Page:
NEW YORK, New York, February 24, 2015 (ENS) – Cleaning up widespread corruption in the water supply industry is crucial to avert looming water conflicts born of desperation, warns a new United Nations report based on case studies in 10 countries.

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Clean drinking water runs freely from a communal water faucet in Ndombil, Senegal, June 2006. (Photo by Evan Schneider courtesy UN)

“In many places … corruption is resulting in the hemorrhaging of precious financial resources,” siphoning an estimated 30 percent of funds earmarked for water and sanitation-related improvements, the report states.

The report, “Water in the World We Want,” warns that water supplies for 2.9 billion people in 48 countries will fall short of needs within 10 years, threatening “the stability and very existence” of some nations.

“Corruption at any level is not just a criminal act in its own right. In the context of sustainable development it could be viewed as a crime against all of humanity,” the report states, calling for clearly defined anti-corruption protocols enforced with harsh penalties.

Presenting their report at UN Headquarters in New York today, officials of UN University and the UN Office for Sustainable Development warned that unmet water goals threaten many regions and form a barrier to stable political systems, greater wealth and better health for all.

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Contaminated water in Karial slum, one of the urban slums of Dhaka, the capital city of Bangladesh (Photo by Kibae Park courtesy United Nations)

Published in advance of the adoption of global post-2015 Sustainable Development Goals, or SDGs, set for this September, the report provides an in-depth analysis of 10 countries at all development levels: Bangladesh, Bolivia, Canada, Indonesia, Republic of Korea, Pakistan, Singapore, Uganda, Vietnam, and Zambia.

“The consequence of unmet water goals will be widespread insecurity creating more international tension and conflict, said lead author Bob Sandford, who chairs the Canadian Partnership Initiative in support of the UN Water for Life Decade.

“People do not have the luxury of living without water and when faced with a life or death decision, people tend to do whatever they must to survive,” the report states. “Changes in fundamental hydrology are likely to cause new kinds of conflict, and it can be expected that both water scarcity and flooding will become major trans-boundary water issues.”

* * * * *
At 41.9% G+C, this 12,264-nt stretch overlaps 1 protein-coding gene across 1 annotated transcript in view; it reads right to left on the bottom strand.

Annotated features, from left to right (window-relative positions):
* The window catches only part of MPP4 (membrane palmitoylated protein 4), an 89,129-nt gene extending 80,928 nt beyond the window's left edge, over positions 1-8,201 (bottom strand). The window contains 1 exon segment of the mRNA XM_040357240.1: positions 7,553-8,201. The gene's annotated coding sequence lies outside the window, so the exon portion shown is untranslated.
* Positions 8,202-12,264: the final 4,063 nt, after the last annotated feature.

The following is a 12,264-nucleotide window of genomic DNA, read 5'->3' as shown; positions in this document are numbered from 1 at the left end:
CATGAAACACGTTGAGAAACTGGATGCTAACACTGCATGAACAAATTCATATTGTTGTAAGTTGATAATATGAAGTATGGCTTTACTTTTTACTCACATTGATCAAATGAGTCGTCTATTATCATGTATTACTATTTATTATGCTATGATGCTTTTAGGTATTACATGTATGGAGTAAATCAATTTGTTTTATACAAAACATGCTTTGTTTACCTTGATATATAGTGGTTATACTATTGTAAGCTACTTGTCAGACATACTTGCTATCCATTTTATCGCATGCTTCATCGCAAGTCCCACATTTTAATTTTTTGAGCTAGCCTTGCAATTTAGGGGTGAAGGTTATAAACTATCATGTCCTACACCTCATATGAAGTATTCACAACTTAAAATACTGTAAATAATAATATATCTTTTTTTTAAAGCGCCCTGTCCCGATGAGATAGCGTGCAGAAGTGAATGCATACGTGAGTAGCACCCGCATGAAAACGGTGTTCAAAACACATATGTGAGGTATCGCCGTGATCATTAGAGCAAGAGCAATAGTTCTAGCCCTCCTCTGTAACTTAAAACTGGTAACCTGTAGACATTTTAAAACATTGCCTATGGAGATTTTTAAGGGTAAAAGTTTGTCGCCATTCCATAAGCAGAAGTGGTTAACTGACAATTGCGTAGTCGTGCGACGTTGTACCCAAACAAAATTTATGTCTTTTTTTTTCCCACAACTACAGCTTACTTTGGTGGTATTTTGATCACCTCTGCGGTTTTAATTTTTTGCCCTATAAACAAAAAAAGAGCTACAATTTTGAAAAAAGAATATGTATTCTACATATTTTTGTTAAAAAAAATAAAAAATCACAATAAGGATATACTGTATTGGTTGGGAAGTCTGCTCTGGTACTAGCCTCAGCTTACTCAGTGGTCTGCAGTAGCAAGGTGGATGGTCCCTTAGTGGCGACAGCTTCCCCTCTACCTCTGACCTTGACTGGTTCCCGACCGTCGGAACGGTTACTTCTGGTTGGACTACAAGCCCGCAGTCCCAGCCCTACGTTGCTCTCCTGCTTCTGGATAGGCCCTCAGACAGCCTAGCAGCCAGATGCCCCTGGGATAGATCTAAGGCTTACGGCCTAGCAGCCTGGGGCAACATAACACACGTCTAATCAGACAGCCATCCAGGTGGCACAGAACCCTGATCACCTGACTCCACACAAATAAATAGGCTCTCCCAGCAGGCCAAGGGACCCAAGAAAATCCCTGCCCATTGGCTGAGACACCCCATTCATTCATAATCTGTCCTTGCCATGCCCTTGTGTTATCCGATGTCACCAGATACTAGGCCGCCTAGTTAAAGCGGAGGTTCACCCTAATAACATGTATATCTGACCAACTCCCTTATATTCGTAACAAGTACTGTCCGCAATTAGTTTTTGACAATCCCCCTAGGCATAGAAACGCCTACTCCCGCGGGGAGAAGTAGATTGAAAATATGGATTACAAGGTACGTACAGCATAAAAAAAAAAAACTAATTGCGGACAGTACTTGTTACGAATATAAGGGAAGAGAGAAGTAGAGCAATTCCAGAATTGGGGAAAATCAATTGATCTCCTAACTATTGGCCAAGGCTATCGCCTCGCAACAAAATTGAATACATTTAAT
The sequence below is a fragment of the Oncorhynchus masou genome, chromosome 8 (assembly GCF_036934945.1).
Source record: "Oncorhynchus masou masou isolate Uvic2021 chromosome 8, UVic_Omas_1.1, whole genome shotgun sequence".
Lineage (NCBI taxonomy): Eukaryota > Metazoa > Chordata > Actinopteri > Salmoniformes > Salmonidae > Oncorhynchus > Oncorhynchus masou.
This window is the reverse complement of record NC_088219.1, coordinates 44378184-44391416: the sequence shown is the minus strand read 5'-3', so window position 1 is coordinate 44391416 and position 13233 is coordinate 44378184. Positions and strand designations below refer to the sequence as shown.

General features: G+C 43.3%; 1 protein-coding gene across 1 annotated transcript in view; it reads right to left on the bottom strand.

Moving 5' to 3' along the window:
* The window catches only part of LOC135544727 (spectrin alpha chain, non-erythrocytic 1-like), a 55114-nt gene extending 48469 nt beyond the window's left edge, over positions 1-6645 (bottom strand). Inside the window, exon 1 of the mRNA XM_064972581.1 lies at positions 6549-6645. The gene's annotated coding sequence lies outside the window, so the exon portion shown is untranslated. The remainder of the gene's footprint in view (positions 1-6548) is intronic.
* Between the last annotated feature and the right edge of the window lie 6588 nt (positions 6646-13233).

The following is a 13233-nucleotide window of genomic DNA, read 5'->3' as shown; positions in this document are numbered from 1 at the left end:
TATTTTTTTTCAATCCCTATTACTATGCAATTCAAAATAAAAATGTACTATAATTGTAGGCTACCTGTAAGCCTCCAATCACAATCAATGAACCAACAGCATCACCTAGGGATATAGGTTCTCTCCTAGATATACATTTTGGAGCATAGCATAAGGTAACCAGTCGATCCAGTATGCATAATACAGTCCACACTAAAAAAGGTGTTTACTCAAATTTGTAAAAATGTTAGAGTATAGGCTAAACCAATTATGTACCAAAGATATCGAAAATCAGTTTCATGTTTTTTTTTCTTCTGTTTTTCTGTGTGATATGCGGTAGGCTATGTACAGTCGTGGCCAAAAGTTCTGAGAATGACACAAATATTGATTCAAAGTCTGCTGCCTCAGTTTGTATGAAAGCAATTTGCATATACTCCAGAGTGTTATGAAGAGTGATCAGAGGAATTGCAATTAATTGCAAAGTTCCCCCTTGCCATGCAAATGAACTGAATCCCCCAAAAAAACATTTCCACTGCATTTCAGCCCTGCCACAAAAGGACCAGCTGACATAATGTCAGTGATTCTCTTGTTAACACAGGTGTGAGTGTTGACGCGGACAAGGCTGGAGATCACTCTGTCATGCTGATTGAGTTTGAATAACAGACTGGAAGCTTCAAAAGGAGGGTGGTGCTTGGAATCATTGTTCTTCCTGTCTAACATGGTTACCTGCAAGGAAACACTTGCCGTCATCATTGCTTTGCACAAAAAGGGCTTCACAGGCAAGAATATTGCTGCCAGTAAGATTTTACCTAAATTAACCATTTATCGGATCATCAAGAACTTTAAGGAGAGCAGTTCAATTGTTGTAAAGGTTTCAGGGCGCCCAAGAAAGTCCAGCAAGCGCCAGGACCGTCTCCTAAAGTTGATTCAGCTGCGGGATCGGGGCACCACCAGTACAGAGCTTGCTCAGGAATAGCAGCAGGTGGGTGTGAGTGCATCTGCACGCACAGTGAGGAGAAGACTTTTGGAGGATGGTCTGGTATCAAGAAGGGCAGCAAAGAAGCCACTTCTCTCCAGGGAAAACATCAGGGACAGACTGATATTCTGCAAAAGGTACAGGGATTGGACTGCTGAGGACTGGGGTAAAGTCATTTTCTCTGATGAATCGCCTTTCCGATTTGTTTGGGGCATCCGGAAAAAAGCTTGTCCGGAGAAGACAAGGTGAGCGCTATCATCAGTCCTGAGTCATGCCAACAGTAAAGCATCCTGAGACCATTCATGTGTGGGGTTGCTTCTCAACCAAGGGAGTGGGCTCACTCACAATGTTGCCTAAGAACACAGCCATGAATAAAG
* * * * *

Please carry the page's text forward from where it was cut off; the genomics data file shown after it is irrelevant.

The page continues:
Within 10 years, researchers predict 48 countries – 25 percent of all nations on Earth with an expected combined population of 2.9 billion – will be classified “water-scarce” (1,000 to 1,700 cubic meters of water per capita per year) or “water-stressed” (1,000 cubic meters or less).

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Wayuu villagers in Pessuapa, Colombia make use of their diminishing water hole. Climate change has created water shortages in the indigenous Wayuu’s arid territory in northeast Colombia. (Photo by Gill Fickling courtesy UN)

And by 2030, expect overall global demand for freshwater to exceed supply by 40 percent, with the most acute problems in warmer, low-resource nations with young, fast-growing populations, according to the report.

“The positive message is that if we can keep moving now on water-related Sustainable Development Goals we can still have the future we want,” said Sandford, a water expert, who serves as director of the Western Watersheds Research Collaborative and as an associate of the Centre for Hydrology in the University of Saskatchewan’s Global Water Institute.

National governments must make sustainable advancements in water, wastewater, and sanitation management, supported by a dedicated and independent arm’s length water agency, a high level policy priority, Sandford and his co-authors advise.

They calculate that the world’s water and wastewater infrastructure maintenance and replacement deficit is building at a rate of US$200 million per year, with $1 trillion now required in the United States alone.

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A young girl fills a family water pot from a well refurbished by UN Children’s Fund (UNICEF) to make clean water accessible to villagers and meet one of the Millennium Development Goals, Korhogo, Côte d’Ivoire, Mar. 2008 (Photo by Ky Chung courtesy UN)

As a result, another critical factor in achieving water security is the need for large new water-related investments.

The report recommends that the agriculture sector, which takes roughly 70 percent of world water supplies, and the energy sector, which takes 15 percent, be held accountable for greater efficiencies while transitioning to clean energy, including hydropower.

To finance its recommendations, the report says that $1.9 trillion in subsidies to petroleum, coal and gas industries should be redirected in stages to support water financing.

The estimated global cost to achieve post-2015 sustainable development goals in water and sanitation development, maintenance and replacement is US$1.25 trillion to $2.25 trillion per year for 20 years, a doubling or tripling of current spending.

The resulting benefits would also be large; the report estimates a minimum of $3.11 trillion per year, not counting health care savings and ecosystem service enhancements.

Written in association with the Global Water Partnership and Canada’s McMaster University, the report says continued stalling coupled with population growth, economic instability and disrupted climate patterns, could reverse hard-earned development gains and derail future sustainable development.

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